Science fantasy is yet another sub-genre that is hard to put an exact definition to. It essentially a mixture of science fiction and fantasy, but the way in which those two elements are combined. There may simply be high-technology and magic present side by side in the world; or the technology could be powered by magic; or the science fictional elements could be presented in a fantasy idiom, or vice versa. The similarity and potential interchangeability of science fiction and fantasy are highlighted by Arthur C Clark’s famous maxim, ‘Any sufficiently advanced technology is indistinguishable from magic.’
There are a couple of related sub-genres that can be mentioned under this heading. Arcanepunk is a genre in which technology and magic are intimately interconnected, the latter often powering the former; this is a sub-genre often represented in roleplaying and computer games. Hard fantasy (which name is based upon hard science fiction) is a sub-genre in which the magical element of the world is treated in as realistic and rigorous a way as possible – as if it were a physical law alongside gravity and electromagnetism.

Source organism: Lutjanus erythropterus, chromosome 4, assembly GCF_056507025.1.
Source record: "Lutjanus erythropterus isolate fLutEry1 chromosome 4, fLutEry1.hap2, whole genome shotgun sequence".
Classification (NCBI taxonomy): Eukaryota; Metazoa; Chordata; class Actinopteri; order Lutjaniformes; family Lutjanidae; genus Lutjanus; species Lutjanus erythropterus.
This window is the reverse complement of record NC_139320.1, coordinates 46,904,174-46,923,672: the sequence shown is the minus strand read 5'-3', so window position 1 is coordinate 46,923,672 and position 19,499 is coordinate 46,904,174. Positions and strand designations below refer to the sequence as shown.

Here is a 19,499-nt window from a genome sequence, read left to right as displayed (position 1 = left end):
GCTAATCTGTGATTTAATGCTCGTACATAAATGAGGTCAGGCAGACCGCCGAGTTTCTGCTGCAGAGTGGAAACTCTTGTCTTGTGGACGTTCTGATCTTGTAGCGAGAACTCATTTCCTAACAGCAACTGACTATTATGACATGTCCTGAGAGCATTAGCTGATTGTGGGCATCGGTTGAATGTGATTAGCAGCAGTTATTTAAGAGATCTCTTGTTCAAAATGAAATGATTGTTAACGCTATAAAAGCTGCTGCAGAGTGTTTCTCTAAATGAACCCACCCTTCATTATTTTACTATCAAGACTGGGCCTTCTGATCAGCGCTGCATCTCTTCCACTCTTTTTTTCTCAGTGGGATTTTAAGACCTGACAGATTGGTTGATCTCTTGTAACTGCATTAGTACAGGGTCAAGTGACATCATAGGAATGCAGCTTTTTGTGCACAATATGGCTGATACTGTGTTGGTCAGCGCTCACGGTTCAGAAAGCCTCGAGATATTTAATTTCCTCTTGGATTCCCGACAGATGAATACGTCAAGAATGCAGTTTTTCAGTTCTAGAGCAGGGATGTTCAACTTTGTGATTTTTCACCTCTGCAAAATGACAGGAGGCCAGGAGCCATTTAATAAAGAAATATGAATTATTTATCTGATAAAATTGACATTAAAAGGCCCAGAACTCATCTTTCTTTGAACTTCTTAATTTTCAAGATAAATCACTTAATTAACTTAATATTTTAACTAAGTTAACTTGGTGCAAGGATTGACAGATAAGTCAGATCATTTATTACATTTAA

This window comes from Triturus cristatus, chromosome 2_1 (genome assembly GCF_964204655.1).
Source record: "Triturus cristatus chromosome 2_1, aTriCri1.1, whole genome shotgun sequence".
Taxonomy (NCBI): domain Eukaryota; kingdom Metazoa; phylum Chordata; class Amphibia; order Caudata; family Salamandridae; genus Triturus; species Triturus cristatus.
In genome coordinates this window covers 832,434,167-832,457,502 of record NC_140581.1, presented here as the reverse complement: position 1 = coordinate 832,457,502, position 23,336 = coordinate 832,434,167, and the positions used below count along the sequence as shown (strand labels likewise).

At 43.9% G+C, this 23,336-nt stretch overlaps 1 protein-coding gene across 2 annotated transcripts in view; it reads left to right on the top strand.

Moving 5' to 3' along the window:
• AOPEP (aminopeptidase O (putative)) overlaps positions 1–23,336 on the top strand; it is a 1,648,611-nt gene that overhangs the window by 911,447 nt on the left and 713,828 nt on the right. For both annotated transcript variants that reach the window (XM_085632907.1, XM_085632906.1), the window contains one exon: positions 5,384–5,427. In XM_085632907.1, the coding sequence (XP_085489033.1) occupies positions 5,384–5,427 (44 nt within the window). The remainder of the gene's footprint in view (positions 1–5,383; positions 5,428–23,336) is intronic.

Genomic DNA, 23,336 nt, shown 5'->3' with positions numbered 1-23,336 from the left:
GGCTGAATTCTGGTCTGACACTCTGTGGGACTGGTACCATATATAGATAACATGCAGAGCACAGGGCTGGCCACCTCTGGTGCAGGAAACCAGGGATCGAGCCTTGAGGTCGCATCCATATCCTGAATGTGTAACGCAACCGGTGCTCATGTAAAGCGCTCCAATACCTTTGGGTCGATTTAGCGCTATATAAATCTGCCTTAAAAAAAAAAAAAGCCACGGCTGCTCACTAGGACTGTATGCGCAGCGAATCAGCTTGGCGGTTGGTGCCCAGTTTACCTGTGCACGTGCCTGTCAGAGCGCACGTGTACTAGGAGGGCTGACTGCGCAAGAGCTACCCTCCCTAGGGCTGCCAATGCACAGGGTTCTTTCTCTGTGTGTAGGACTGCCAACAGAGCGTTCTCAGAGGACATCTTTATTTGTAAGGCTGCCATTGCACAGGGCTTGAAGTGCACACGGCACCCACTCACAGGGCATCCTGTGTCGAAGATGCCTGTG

Examples of science fantasy include The Book of the New Sun (an example of the dying Earth sub-sub-genre) by Gene Wolfe, The Space Trilogy by C S Lewis, the Barsoom books (also characterised as sword and planet) of Edgar Rice Burroughs and Anne McCaffrey’s dragon-filled, science fictional Pern series.
Another sub-genre that may not belong here, superhero stories are, in some ways, more part of the science fiction genre, but they also have a great deal of fantasy within them. Thor, Hellboy and Spawn are examples of the more fantastical superhero characters.
Sword and Sorcery
As noted above, sword and sorcery is very similar to heroic fantasy. In some ways, sword and sorcery is to fantasy what sci-fi is to science fiction – a somewhat debased, low-brow interpretation of the genre with the emphasis on action, adventure and excitement. Sword and sorcery is high fantasy. It differs from epic fantasy in that S&S stories have a much smaller scale narrative, focusing on the struggle of a single character or small group of characters against some relatively local foe (usually a sorcerer or magical beast); there is no global contest between good and evil; the heroes tend to be motivated by personal gain.